Investigative journalist Sharyl Attkisson is taking the federal government to court.
Attkisson, a senior independent contributor to The Daily Signal, filed the lawsuit against the Department of Health and Human Services to obtain information about the troubled Obamacare rollout last year.
The former CBS News reporter and Emmy award-winning journalist won’t be going alone; the legal group Judicial Watch will represent her in court.
The lawsuit follows four unsuccessful Freedom of Information Act requests. In October 2013 and again in June of this year, Attkisson requested information from the Centers for Medicare and Medicaid Services (CMS) concerning the efficiency and security of the HealthCare.gov website.
All four requests went unanswered.
Since its October launch last year, Obamacare has faced a host of technical, administrative and political challenges.
The lawsuit represents an effort to shed light on these developments, according to Attkisson. In a statement published on her website, she wrote:
From the moment Health and Human Services falsely denied it was tracking enrollment numbers in the early disastrous days of HealthCare.gov, to HHS keeping secret the details of the security risks it discovered prior to—and after—the website’s launch, to HHS excluding journalists from viewing—but inviting favored private interests to view—the repair operations in progress, I’ve been seeking much of this undeniably public information.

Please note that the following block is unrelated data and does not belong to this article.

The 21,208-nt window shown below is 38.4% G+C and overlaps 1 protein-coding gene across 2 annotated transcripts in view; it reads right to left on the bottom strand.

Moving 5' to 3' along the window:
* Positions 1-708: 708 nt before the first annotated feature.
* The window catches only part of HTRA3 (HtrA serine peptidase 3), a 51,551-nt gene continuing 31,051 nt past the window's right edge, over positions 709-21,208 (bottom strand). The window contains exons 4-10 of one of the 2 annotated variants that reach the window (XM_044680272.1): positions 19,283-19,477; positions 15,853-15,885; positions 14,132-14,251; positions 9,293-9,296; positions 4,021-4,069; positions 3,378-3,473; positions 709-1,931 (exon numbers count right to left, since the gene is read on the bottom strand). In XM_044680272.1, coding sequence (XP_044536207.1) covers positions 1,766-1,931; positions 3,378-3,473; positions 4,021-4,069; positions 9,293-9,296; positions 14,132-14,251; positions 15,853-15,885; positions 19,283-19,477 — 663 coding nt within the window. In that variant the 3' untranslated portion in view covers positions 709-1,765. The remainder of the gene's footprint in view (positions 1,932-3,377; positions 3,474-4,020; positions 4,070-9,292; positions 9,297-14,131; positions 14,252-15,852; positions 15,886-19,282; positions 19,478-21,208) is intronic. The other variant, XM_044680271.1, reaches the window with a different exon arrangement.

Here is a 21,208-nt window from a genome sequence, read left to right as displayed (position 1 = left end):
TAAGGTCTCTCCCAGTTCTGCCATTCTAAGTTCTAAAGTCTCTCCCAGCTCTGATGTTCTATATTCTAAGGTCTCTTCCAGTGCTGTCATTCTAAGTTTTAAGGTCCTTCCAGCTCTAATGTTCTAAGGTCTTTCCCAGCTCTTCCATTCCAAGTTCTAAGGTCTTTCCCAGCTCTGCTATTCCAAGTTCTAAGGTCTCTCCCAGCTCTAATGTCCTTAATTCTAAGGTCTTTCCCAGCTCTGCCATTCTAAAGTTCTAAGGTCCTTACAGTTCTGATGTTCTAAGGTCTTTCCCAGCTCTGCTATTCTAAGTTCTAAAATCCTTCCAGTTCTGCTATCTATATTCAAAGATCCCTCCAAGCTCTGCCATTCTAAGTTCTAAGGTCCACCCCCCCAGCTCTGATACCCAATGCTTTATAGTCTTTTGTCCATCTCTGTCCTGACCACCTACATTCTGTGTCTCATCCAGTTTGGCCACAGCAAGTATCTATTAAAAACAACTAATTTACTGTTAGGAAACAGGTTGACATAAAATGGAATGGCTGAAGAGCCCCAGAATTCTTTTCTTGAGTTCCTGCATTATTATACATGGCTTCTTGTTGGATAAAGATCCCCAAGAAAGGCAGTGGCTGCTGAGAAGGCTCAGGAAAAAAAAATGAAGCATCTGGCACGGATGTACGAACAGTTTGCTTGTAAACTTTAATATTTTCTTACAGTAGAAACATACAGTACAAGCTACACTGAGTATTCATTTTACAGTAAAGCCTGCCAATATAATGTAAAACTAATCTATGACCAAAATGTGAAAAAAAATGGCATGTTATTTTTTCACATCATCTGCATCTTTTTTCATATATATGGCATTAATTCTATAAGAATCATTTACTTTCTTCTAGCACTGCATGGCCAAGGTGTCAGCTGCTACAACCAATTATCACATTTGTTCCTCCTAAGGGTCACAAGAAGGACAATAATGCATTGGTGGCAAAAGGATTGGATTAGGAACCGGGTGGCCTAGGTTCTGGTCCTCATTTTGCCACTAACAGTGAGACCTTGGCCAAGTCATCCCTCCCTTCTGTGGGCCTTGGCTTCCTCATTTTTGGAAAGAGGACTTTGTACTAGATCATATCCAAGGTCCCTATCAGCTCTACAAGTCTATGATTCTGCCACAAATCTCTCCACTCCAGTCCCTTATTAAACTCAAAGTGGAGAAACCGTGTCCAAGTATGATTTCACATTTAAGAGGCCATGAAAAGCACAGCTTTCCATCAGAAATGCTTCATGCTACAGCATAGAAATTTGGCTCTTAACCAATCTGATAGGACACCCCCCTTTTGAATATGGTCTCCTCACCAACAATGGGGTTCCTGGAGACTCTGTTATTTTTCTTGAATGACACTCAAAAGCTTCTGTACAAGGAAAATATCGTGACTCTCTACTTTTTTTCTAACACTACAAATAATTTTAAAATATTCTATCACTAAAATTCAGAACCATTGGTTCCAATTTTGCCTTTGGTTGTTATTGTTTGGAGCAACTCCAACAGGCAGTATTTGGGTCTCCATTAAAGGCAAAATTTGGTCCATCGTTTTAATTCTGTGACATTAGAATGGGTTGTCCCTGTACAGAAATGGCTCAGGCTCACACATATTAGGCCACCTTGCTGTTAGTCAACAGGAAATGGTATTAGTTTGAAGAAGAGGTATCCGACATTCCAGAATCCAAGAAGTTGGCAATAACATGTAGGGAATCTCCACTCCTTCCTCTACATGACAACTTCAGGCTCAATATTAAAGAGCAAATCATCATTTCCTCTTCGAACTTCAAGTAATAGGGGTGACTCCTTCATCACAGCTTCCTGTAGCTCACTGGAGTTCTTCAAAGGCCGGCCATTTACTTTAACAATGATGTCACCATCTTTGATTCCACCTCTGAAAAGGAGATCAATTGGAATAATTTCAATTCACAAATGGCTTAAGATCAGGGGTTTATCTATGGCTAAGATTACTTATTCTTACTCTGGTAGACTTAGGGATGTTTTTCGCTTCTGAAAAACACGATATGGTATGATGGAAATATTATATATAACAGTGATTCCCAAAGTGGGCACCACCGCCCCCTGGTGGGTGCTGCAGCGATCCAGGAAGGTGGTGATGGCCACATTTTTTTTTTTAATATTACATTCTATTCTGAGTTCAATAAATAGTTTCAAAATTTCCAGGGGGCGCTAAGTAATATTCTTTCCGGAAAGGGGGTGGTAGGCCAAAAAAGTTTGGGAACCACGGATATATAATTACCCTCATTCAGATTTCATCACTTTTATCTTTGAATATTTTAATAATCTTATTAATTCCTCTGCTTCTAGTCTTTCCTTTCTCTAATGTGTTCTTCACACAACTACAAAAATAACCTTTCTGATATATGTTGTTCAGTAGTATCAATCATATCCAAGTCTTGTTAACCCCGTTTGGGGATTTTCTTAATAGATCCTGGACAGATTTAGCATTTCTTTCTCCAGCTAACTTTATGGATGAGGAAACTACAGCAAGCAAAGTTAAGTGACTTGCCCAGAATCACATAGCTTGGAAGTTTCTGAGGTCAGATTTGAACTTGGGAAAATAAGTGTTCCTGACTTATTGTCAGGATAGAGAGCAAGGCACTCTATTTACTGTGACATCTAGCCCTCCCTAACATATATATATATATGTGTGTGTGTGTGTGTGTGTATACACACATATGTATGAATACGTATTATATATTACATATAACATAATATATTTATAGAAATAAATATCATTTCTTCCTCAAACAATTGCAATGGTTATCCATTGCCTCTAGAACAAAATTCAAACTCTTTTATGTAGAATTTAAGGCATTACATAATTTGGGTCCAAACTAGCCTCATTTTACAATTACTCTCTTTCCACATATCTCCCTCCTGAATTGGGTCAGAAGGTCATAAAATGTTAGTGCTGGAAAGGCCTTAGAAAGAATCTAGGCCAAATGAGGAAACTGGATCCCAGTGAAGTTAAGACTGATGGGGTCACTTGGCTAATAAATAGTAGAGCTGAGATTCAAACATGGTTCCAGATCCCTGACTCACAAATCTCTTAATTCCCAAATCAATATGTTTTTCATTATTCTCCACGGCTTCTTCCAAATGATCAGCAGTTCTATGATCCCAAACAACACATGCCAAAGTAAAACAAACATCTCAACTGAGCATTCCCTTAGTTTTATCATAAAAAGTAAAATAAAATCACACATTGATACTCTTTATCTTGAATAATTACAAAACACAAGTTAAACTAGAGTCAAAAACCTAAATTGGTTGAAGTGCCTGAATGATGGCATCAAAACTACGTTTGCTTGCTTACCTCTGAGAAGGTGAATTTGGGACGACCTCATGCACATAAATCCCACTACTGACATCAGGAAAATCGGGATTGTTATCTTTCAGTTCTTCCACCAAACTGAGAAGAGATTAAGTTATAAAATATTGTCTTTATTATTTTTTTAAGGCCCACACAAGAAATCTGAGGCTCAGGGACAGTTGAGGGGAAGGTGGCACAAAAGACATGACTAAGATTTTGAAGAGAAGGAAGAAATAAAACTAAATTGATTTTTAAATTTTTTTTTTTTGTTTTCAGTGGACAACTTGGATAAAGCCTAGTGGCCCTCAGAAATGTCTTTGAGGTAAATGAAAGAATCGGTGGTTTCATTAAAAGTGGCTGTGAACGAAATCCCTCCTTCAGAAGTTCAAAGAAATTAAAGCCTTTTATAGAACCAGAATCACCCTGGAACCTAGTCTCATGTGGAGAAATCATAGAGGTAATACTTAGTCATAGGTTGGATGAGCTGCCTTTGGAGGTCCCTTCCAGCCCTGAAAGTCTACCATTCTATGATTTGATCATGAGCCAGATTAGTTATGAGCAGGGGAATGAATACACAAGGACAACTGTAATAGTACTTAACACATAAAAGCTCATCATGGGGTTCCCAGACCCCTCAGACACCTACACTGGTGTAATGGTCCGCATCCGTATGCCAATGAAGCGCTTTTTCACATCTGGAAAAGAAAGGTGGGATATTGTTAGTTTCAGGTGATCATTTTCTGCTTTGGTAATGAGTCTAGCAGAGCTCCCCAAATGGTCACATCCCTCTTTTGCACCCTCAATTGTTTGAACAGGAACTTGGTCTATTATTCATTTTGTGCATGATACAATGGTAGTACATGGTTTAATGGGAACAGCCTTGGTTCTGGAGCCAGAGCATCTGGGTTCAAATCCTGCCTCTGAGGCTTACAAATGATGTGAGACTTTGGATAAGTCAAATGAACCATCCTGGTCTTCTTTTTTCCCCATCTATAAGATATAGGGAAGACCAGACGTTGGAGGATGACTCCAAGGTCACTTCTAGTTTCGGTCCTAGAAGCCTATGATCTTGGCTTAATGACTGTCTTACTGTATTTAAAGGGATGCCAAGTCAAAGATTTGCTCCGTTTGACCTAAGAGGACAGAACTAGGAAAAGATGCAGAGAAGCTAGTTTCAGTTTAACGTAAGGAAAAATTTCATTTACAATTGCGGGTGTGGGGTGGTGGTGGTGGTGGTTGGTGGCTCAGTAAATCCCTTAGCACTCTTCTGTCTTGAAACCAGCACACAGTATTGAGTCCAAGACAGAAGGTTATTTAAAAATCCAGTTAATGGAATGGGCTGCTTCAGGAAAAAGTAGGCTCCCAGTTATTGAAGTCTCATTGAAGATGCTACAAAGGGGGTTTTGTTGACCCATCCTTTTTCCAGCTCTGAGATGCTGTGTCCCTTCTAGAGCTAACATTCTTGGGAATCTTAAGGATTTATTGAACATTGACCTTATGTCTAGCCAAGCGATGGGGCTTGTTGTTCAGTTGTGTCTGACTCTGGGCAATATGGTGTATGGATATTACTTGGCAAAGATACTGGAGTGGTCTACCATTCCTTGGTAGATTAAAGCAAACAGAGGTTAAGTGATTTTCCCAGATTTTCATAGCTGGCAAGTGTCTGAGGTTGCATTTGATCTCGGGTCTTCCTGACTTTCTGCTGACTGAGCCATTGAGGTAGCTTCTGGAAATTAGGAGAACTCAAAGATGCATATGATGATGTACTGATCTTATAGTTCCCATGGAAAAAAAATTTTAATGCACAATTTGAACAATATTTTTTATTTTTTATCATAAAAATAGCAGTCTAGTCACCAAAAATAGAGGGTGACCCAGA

Attkisson hopes to succeed where Congress has failed. Hitherto, a congressional investigation of the Obamacare rollout has proven inconclusive.
Last week in a letter to House Oversight Chairman Darrell Issa, R-Calif., HHS announced that subpoenaed documents “might not be retrievable.”
Issa complained that the Obama administration has destroyed emails without disclosure to Congress or the National Archives, a practice he charges is “in violation of federal law.”
Attkisson admits that her lawsuit can never produce these lost documents “out of thin air,” but she said a court might help “get to the bottom of what occurred.”
Unfazed and optimistic, Attkisson wrote on her website that “It doesn’t hurt to try.”